Dispute with Oxford University over the development of protocols for studies on the longitudinal assessment of fetal growth to complement WHO's Child Growth Standards
Continuous support during childbirth may improve health outcomes for women and infants
WHO Recommendations on Prevention and Treatment of Postpartum Haemorrhage and the WOMAN Trial
Mistreatment of women during childbirth a sad reality worldwide
WHO publishes new multinational fetal growth charts
Quality of care
Stillbirths, maternal and neonatal deaths
Every day, women die during childbirth and babies are born stillborn. With quality health care throughout pregnancy and childbirth, many of these deaths could be prevented, but countries often lack the knowledge and capacity needed to take actions to stop other women and babies dying in the same way. To address this issue WHO is today launching two new tools to help countries improve their data on stillbirths and neonatal deaths as well as a report on the global status of implementation of maternal death surveillance and response (MDSR), a key strategy for reducing preventable maternal mortality
WHO and its partners around the world issued a statement on the prevention and elimination of disrespect and abuse during facility-based delivery. Every woman has the right to the highest attainable standard of health, including the right to dignified, respectful care during pregnancy and childbirth. However, across the world many women experience disrespectful, abusive, or neglectful treatment during childbirth in facilities. These practices can violate women’s rights, deter women from seeking and using maternal health care services and can have implications for their health and well-being.
Strategies toward ending preventable maternal mortality (EPMM)
27 February 2015 – Maternal health, wellbeing and survival must remain a central goal and an investment priority in the post-2015 framework for sustainable development to ensure that progress continues and accelerates, with a focus on reducing inequities and discrimination. Attention to maternal mortality and morbidity must be accompanied by improvements along the continuum of care for women and children, including commitments to sexual and reproductive health and newborn and child survival.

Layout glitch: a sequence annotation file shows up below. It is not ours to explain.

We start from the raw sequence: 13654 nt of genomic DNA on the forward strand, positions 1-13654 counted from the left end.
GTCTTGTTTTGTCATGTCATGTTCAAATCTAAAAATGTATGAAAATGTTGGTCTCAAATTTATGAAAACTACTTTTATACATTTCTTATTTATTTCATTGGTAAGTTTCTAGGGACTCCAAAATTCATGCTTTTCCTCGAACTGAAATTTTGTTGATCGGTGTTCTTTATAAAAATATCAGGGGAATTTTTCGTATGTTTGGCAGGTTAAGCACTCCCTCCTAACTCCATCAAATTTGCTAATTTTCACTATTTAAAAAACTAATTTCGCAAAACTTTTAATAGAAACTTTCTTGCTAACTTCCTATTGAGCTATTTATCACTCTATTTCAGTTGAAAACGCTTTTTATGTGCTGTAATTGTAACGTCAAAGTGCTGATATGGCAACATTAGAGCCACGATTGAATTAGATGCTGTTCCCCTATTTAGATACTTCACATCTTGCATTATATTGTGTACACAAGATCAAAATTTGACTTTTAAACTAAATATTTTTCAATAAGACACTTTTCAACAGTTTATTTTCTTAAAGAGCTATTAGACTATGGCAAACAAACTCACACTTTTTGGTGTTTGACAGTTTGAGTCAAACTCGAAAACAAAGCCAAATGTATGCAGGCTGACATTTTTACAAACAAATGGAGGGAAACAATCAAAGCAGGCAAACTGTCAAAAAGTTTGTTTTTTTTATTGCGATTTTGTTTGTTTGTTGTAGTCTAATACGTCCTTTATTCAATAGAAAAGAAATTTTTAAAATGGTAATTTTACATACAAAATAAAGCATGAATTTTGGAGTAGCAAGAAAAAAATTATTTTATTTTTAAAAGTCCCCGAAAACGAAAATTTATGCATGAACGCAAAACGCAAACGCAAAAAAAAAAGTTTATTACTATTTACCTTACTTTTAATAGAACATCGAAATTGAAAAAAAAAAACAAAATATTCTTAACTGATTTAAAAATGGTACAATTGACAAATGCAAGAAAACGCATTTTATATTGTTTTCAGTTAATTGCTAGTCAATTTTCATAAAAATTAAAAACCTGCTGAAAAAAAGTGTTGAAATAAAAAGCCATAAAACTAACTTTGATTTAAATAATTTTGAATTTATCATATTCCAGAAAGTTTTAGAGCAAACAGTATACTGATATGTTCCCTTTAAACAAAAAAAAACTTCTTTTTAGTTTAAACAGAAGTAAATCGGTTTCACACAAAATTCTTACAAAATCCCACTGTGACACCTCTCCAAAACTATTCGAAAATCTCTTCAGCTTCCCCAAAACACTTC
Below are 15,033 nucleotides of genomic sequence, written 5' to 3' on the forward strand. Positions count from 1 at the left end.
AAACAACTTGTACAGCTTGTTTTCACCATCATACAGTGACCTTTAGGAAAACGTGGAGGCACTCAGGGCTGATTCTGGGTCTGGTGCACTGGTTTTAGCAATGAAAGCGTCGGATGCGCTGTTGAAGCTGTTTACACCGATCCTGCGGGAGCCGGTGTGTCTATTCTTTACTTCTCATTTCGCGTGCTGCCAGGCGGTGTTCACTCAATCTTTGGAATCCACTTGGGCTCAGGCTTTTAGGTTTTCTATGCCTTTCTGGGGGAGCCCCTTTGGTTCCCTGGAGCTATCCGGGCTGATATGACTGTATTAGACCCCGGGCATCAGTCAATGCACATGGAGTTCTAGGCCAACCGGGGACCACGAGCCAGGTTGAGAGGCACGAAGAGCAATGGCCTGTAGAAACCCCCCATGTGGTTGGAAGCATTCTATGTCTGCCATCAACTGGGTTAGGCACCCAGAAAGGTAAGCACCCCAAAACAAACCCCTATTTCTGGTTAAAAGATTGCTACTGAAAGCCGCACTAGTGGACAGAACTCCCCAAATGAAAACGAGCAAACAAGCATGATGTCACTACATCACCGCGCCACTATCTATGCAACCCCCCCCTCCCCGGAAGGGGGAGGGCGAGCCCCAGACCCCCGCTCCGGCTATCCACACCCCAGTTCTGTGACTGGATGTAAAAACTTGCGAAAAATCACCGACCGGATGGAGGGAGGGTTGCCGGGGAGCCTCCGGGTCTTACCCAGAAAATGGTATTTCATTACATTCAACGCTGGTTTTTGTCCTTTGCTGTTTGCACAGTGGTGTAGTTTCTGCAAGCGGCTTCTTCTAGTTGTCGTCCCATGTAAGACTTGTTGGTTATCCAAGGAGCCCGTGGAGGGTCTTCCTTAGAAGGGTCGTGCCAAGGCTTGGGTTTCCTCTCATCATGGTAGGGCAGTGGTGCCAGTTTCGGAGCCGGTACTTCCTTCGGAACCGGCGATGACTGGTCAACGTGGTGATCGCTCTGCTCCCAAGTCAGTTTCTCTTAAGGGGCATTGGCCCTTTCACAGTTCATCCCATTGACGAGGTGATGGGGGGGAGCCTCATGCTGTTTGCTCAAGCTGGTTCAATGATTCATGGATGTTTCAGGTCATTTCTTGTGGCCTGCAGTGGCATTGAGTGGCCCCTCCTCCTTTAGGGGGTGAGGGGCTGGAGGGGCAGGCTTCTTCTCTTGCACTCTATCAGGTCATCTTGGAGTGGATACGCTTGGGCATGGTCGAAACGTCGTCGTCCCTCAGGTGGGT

Tetanus Toxoid vaccine
WHO is concerned that misinformation circulating in the media about the Tetanus Toxoid vaccine could have a seriously negative impact on the health of women and children. The Organization confirms that the Tetanus Toxoid (TT) vaccine is safe. The vaccine has been used in 52 countries, to immunize 130 million women to protect them and their newborn babies from tetanus. There is no HCG hormone in tetanus toxoid vaccines.
A new World Health Organization study reveals that only half of women who gave birth preterm in hospitals have received steroid injections which prevent death and disability among vulnerable, preterm newborns. The study is the largest to look at the use of these life-saving drugs internationally. These drugs have existed for decades, don’t require refrigeration, and cost less than US$ 1 an injection.
Preventing postpartum haemorrhage
WHO, Merck and Ferring Pharmaceuticals announce a partnership to evaluate a new, proprietary, room-temperature stable formulation of carbetocin—a drug for preventing postpartum haemorrhage after childbirth.This trial is a new step for WHO. If the trial is successful, it could mean the difference between life and death for thousands of women.